Guest essay by Eric Worrall
The Australian ABC has published details of a new climate scare – the possibility that global warming will lubricate the worlds glaciers with meltwater, causing them to speed up, accelerating abrasive erosion.
According to the ABC;
Climate change may cause ‘substantial increase’ in erosion as glaciers speed up
Faster-moving glaciers carve away more of the landscape than their slower-moving counterparts, according to a new study of a New Zealand glacier.
The findings, reported in the journal Science, have significant implications for glacial erosion as Earth gets warmer due to climate change.
“The glaciers will accelerate and the rate of glacial erosion will increase substantially,” said one of the study’s authors, Dr Simon Cox of the Institute of Geological and Nuclear Survey Science in Dunedin, New Zealand.
“So we end up with more rapid carving of our landscape by glaciers and a corresponding increase in the levels of sediment and mud that are carried out in alpine streams and rivers towards the sea.”
Dr Cox and his colleagues spent five months in 2013 and 2014 studying the Franz Josef Glacier in New Zealand’s Southern Alps.
The authors found erosion to be highly sensitive to small variations in the slope of the glacier, the hardness of the rocks over which the glacier is moving, and the amount of rain the region receives.
The abstract of the study;
Assessing the impact of glaciation on Earth’s surface requires understanding glacial erosion processes. Developing erosion theories is challenging because of the complex nature of the erosion processes and the difficulty of examining the ice/bedrock interface of contemporary glaciers. We demonstrate that the glacial erosion rate is proportional to the ice-sliding velocity squared, by quantifying spatial variations in ice-sliding velocity and the erosion rate of a fast-flowing Alpine glacier. The nonlinear behavior implies a high erosion sensitivity to small variations in topographic slope and precipitation. A nonlinear rate law suggests that abrasion may dominate over other erosion processes in fast-flowing glaciers. It may also explain the wide range of observed glacial erosion rates and, in part, the impact of glaciation on mountainous landscapes during the past few million years.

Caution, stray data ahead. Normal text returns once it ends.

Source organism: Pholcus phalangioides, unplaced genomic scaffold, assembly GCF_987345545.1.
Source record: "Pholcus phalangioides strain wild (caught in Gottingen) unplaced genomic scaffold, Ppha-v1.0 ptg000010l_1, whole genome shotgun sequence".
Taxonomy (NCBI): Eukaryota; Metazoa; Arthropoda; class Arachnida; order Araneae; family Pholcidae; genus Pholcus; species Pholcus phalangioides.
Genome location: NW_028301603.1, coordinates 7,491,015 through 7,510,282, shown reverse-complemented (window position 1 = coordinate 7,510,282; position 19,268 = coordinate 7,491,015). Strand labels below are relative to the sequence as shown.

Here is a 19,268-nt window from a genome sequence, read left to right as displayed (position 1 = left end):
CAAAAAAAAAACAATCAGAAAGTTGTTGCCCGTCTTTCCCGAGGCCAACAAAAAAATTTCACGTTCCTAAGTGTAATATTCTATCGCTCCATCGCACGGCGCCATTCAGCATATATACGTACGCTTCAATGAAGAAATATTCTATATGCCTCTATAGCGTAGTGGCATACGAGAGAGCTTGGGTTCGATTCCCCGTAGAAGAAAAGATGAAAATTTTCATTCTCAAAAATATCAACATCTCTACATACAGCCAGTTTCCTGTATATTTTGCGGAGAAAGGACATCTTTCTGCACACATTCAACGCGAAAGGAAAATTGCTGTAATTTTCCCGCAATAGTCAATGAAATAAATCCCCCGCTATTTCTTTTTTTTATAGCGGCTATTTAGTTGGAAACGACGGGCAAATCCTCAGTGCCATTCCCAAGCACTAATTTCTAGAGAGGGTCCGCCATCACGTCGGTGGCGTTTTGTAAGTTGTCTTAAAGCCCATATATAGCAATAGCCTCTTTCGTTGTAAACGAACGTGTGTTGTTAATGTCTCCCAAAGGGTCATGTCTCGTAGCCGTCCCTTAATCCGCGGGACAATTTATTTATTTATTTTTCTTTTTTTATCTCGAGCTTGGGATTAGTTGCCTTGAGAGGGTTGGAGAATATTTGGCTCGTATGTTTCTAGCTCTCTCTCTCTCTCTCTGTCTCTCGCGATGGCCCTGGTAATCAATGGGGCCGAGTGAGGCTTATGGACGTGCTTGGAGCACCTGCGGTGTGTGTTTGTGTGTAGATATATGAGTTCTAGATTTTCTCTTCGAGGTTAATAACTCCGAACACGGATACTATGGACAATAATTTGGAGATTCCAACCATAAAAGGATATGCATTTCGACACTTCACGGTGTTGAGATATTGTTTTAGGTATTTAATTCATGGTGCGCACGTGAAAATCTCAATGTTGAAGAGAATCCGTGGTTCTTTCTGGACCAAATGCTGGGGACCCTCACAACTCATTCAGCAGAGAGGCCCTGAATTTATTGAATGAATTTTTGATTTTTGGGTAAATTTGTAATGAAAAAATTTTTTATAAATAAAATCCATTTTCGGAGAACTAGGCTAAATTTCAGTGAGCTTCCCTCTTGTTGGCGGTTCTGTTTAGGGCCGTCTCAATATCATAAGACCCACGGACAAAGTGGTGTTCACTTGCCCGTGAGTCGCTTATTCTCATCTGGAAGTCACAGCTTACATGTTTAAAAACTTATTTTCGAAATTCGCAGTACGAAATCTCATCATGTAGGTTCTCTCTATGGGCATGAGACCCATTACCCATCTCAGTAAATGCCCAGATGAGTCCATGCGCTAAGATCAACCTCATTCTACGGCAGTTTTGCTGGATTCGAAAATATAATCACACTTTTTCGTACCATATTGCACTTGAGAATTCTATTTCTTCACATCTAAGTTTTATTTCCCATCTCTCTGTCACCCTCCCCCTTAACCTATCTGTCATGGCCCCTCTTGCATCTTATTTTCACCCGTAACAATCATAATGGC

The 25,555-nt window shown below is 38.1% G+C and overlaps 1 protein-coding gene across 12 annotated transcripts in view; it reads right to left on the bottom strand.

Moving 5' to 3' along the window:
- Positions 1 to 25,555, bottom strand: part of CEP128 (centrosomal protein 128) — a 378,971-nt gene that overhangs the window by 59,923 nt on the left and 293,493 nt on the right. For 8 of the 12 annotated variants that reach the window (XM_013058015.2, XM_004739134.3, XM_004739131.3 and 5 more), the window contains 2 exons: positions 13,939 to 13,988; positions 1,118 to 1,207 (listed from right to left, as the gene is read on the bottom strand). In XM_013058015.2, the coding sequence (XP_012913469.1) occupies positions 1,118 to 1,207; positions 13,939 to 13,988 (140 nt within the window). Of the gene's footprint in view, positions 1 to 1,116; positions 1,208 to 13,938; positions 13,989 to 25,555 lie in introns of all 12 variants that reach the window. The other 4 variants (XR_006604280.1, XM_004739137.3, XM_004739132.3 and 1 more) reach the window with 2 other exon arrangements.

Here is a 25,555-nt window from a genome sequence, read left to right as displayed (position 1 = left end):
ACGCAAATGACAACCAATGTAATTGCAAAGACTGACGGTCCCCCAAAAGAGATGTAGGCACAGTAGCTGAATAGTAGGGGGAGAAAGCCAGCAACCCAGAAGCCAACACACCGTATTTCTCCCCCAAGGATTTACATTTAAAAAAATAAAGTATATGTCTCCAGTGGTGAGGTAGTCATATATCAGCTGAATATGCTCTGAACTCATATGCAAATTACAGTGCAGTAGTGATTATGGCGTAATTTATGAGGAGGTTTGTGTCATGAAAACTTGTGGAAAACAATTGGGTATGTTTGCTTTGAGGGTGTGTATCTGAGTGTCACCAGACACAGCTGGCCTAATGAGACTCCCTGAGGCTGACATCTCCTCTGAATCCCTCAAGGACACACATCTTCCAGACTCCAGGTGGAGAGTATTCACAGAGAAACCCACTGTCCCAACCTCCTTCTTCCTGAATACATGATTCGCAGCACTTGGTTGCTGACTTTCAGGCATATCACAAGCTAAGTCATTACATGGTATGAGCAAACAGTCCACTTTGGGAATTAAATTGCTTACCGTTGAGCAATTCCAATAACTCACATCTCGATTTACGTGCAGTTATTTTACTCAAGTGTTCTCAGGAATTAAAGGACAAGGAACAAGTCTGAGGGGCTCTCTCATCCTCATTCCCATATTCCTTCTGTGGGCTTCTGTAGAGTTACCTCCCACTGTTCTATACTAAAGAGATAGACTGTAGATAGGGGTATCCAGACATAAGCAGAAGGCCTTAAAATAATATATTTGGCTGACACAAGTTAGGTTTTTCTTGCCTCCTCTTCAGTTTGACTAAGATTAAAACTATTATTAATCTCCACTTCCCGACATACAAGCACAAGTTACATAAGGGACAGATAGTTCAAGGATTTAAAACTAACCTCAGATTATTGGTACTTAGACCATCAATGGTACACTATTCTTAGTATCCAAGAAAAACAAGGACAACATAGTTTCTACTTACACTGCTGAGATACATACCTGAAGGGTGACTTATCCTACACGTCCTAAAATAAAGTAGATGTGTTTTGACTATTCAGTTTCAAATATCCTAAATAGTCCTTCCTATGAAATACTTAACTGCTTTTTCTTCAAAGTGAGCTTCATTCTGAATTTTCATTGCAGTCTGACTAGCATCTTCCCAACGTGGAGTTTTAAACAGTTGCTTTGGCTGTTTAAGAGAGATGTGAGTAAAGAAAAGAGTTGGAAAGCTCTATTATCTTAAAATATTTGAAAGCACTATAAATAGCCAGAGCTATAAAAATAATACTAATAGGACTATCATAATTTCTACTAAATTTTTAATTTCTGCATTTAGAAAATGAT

So how bad is this erosion?
… We designed this study to specifically constrain how glacial erosion relates to ice-sliding velocity. We simultaneously quantified erosion rates and sliding velocity during a 5-month period, from November 2013 to April 2014, over the entire Franz Josef Glacier, New Zealand. This glacier exhibits surface velocities that are largely dominated by high sliding velocities on the bedrock (22), up to about 3 m/day. We measured these high velocities accurately from remote sensing and expected to find large erosion rates. The analysis of continuous suspended sediment load indicated very high erosion rates (about 10 mm/year), whereas glacial sediment production remained lower than the transport capacity of the glacial system (23). We also found that the glacial sediments come predominantly from under the glacier, based on the mineralogy, fossil organic carbon, and the very low fraction of modern organic carbon found in the glacial stream (23). These observations imply that sediments collected at the glacier front can be used to constrain the glacial erosion law. …
Even if erosion does accelerate, I suspect we’ll have enough time to prepare, for the consequences of erosion rates of 10mm / year, in mostly uninhabited, inhospitable regions of the world.